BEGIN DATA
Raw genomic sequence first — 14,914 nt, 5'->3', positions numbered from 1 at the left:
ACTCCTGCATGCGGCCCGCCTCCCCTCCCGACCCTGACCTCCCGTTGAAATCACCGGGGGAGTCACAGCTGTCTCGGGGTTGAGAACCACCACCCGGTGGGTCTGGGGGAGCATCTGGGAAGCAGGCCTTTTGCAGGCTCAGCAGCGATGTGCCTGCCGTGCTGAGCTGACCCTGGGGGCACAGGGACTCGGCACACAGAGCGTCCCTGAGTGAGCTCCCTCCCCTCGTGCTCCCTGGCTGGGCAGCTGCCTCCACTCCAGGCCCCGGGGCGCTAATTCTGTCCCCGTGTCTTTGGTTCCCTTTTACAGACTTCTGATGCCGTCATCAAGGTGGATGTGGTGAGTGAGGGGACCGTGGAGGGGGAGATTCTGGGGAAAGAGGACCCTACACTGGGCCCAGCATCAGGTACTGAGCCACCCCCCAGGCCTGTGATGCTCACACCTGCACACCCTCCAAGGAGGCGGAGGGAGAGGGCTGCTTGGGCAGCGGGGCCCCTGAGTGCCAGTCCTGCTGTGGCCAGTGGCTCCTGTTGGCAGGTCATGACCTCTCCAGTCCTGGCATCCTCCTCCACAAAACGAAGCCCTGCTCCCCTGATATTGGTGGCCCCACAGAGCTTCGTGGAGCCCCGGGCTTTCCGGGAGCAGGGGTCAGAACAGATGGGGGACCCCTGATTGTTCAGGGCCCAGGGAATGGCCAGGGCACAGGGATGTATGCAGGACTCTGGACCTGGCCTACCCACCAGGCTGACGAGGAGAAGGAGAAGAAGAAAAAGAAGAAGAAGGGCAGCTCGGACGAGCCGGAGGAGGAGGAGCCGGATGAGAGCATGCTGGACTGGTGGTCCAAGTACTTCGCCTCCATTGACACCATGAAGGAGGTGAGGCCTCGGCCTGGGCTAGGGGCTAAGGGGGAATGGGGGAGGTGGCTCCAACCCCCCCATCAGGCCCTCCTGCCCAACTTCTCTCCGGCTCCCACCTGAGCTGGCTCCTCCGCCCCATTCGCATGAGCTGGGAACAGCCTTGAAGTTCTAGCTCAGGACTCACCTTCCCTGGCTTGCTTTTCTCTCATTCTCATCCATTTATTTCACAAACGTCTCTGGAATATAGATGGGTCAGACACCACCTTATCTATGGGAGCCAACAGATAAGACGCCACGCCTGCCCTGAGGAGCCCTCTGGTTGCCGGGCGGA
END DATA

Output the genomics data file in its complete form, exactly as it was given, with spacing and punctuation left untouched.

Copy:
Raw genomic sequence first — 14,914 nt, 5'->3', positions numbered from 1 at the left:
ACTCCTGCATGCGGCCCGCCTCCCCTCCCGACCCTGACCTCCCGTTGAAATCACCGGGGGAGTCACAGCTGTCTCGGGGTTGAGAACCACCACCCGGTGGGTCTGGGGGAGCATCTGGGAAGCAGGCCTTTTGCAGGCTCAGCAGCGATGTGCCTGCCGTGCTGAGCTGACCCTGGGGGCACAGGGACTCGGCACACAGAGCGTCCCTGAGTGAGCTCCCTCCCCTCGTGCTCCCTGGCTGGGCAGCTGCCTCCACTCCAGGCCCCGGGGCGCTAATTCTGTCCCCGTGTCTTTGGTTCCCTTTTACAGACTTCTGATGCCGTCATCAAGGTGGATGTGGTGAGTGAGGGGACCGTGGAGGGGGAGATTCTGGGGAAAGAGGACCCTACACTGGGCCCAGCATCAGGTACTGAGCCACCCCCCAGGCCTGTGATGCTCACACCTGCACACCCTCCAAGGAGGCGGAGGGAGAGGGCTGCTTGGGCAGCGGGGCCCCTGAGTGCCAGTCCTGCTGTGGCCAGTGGCTCCTGTTGGCAGGTCATGACCTCTCCAGTCCTGGCATCCTCCTCCACAAAACGAAGCCCTGCTCCCCTGATATTGGTGGCCCCACAGAGCTTCGTGGAGCCCCGGGCTTTCCGGGAGCAGGGGTCAGAACAGATGGGGGACCCCTGATTGTTCAGGGCCCAGGGAATGGCCAGGGCACAGGGATGTATGCAGGACTCTGGACCTGGCCTACCCACCAGGCTGACGAGGAGAAGGAGAAGAAGAAAAAGAAGAAGAAGGGCAGCTCGGACGAGCCGGAGGAGGAGGAGCCGGATGAGAGCATGCTGGACTGGTGGTCCAAGTACTTCGCCTCCATTGACACCATGAAGGAGGTGAGGCCTCGGCCTGGGCTAGGGGCTAAGGGGGAATGGGGGAGGTGGCTCCAACCCCCCCATCAGGCCCTCCTGCCCAACTTCTCTCCGGCTCCCACCTGAGCTGGCTCCTCCGCCCCATTCGCATGAGCTGGGAACAGCCTTGAAGTTCTAGCTCAGGACTCACCTTCCCTGGCTTGCTTTTCTCTCATTCTCATCCATTTATTTCACAAACGTCTCTGGAATATAGATGGGTCAGACACCACCTTATCTATGGGAGCCAACAGATAAGACGCCACGCCTGCCCTGAGGAGCCCTCTGGTTGCCGGGCGGA